Greyhound Escorter

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Can anyone tell me how many Escorters were manufactured and in the Greyhound fleet ? I have seen a picture of the Greyhound yard at the fair and counted 14 in that particular shot.

Maybe former Escorter driver Larry Leif can shed some light on this.

Also, regarding the musical horns on the Escorters. Did they just play the 3 note "Go Greyhound" or the whole jungle including the "and leave the driving to us" or something more ?

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Yep, the horn on the escorters played the whole jingle..."go Greyhound..and leave the driving to us.".

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Hay Perisphere, do you remember me? We met at a Bicentennial committee meeting in 1975.

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Dear Hoodlock,

You're kidding. The 1976 Bi-Centennial! Please get in touch with me. That whole celebration in NY was a blast. Love to hear from you.

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On the Greyhound escorters...many may know this, but for those that don't, their 1939-40 predescessors had a horn that played the tune of the famous old New York song "East Side, West Side', specificaly the bars "boys and girls together". It was the single most recognizable sound throughout Flushing Meadows at that first fair.

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The Escorters and Glide-a-Rides were manufactured by Clarke Equipment Co. Their "bag" was heavy construction equipment and forklifts.

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Mike. Actually, the 3 1/2" circular feature on the outside of each of the wooden struts that supported the top was a company emblem which said "Designed and Manufactured by the Kalamazoo Manufacturing Company, Kalamazoo, Michigan", and contained their company logo.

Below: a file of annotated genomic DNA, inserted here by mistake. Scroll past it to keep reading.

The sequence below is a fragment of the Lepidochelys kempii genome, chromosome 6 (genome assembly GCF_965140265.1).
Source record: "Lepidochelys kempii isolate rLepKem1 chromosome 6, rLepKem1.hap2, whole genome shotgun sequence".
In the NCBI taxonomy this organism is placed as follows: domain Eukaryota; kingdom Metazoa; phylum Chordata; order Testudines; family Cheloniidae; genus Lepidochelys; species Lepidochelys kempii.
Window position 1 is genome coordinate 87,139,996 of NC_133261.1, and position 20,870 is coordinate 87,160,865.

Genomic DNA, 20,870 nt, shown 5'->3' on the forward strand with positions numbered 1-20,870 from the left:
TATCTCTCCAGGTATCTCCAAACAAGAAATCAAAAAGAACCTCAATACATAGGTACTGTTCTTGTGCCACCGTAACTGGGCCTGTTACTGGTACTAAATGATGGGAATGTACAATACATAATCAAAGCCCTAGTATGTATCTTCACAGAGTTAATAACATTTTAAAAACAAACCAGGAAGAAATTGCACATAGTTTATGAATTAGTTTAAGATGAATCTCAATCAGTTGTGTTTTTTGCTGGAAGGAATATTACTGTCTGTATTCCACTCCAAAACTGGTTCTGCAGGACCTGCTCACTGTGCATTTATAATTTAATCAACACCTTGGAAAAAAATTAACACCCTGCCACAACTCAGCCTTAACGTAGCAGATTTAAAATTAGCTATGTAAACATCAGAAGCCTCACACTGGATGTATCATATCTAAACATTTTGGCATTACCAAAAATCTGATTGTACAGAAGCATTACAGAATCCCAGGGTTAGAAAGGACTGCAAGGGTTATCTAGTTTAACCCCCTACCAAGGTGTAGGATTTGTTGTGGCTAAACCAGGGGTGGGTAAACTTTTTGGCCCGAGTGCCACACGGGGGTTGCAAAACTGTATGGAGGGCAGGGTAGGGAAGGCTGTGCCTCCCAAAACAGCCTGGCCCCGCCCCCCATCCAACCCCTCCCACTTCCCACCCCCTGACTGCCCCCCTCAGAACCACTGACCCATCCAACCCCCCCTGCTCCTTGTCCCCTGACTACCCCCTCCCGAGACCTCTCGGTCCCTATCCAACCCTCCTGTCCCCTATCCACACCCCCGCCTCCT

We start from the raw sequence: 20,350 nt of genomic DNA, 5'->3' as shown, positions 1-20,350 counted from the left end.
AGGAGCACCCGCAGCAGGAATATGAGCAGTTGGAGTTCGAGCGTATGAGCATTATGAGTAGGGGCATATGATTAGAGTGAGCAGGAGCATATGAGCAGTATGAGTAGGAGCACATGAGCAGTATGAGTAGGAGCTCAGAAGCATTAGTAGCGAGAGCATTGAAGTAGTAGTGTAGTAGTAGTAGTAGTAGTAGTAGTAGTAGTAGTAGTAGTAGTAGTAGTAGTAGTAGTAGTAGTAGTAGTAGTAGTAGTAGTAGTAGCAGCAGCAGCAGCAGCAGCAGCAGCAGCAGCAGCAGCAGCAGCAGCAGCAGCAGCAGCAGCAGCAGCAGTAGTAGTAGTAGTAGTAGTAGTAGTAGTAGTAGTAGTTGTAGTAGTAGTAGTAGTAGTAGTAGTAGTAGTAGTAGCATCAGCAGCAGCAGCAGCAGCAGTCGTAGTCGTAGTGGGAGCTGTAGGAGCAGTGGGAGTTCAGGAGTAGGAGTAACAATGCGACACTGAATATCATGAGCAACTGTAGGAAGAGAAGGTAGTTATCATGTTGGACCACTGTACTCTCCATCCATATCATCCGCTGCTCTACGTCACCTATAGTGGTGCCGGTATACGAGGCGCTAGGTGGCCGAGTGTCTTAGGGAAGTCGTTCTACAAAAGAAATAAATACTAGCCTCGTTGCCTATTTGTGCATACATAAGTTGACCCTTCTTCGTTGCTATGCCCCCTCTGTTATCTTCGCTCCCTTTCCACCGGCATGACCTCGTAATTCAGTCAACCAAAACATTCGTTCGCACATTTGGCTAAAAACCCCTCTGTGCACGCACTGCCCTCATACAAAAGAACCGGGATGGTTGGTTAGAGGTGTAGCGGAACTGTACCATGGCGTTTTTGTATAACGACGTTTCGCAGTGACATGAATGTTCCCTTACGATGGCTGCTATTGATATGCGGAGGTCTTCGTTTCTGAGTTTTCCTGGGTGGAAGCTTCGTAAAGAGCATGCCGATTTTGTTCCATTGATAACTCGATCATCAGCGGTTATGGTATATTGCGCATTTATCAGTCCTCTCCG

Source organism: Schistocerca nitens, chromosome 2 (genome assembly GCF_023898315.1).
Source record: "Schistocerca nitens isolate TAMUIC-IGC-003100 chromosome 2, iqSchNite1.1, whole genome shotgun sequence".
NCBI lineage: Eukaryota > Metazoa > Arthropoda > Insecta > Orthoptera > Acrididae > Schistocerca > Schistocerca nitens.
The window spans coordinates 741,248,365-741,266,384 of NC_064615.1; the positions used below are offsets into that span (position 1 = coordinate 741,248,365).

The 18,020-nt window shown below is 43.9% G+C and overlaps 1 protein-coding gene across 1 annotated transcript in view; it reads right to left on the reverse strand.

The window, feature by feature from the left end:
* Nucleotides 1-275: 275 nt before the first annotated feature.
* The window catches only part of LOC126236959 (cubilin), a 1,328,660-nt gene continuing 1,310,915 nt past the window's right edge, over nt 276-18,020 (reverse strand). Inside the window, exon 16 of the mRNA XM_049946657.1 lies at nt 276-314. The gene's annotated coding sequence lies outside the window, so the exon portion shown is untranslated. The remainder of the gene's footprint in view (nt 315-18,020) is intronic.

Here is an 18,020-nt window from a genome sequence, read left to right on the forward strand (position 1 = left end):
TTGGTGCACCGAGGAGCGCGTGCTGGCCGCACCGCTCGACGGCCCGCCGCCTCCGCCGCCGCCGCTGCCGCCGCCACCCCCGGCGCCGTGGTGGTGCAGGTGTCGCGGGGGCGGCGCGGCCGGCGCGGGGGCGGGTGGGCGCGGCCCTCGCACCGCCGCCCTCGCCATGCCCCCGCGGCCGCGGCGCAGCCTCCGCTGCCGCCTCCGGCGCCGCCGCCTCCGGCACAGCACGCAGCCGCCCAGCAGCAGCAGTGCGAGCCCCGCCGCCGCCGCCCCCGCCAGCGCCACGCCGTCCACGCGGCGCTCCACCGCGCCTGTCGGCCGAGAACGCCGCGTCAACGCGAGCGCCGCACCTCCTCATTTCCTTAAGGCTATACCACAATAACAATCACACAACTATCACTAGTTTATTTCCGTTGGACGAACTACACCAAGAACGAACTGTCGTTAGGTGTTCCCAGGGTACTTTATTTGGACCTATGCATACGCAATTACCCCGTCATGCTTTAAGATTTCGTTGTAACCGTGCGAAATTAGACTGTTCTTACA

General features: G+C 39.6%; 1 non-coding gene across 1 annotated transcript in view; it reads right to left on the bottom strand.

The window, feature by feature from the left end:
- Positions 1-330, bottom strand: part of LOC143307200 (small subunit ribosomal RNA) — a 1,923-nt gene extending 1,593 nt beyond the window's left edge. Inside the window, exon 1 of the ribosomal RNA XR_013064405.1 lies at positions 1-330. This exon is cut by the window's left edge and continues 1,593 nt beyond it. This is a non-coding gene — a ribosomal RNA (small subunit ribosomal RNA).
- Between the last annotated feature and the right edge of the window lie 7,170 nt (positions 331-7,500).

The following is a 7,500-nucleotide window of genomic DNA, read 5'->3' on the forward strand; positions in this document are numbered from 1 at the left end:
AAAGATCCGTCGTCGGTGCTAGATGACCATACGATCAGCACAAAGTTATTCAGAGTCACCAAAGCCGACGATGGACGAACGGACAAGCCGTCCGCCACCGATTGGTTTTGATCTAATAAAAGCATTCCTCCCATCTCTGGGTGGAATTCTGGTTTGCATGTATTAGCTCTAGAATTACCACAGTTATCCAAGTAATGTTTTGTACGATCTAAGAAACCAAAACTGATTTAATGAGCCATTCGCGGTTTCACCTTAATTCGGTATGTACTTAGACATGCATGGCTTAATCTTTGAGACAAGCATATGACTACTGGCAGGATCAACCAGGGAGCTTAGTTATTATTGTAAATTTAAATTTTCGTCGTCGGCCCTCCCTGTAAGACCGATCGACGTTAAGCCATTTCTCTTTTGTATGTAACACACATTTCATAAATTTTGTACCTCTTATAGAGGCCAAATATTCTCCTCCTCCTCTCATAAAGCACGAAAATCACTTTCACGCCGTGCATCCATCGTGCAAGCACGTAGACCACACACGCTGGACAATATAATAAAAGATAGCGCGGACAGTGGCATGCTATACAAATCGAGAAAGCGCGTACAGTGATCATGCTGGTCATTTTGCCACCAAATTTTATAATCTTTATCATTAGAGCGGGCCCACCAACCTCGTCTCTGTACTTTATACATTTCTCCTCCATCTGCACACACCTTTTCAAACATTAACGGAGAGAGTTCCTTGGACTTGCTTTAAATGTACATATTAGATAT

The Escorters also sported a plaque on the dash, behind the steering column, which stated "Manufactured by Kalamazoo Manufacturing Co. for Greyhound at the World's Fair 1964-1965". This plaque also contained the Serial and Engine numbers.

Unfortunately, Kalamazoo ceased operation in the mid 1980's after over 100 years in business. Their primary interest was the manufacture of railroad and off-road utility vehicles. Because of this, there is very little information available as to how many were made and was hoping that someone here might have some information on the subject.

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Hmmm, that's odd!

In Fair News, Vol.2 No.4, Greyhound unveiled the Glide-a-Ride, "designed and manufactured by Clark Equipment Co., Battle Creek, Mich."

Or are you talking about the Escorter only?

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Only speaking of the Escorter. On the surface, one would assume that Greyhound would have used the same manufacturer for both the Escorter and the Glide-a-Ride. Clarke, being a heavy equipment company, was probably better suited to produce what would have had to have been a much more powerful vehicle. I doubt that the Escorter’s little 2 cylinder engine would have been enough to pull very many tram cars.

While there is much similarity between the two, there does not appear to be any markings on the Glide-a-Rides similar to those on the Escorters that would indicate that they were made by the same company.

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Ahh...thanks, Flat. This is the first I'd heard that the 2 vehicles were made by different companies. New info is good!

Did I miss your introduction? If so, sorry, and welcome to the group! How did you know about the Kalamazoo connection?

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United Airlines "Complete Guide to New York City" - World's Fair edition page F-13.

" ... Greyhound had 160 Escorter Taxis made ..."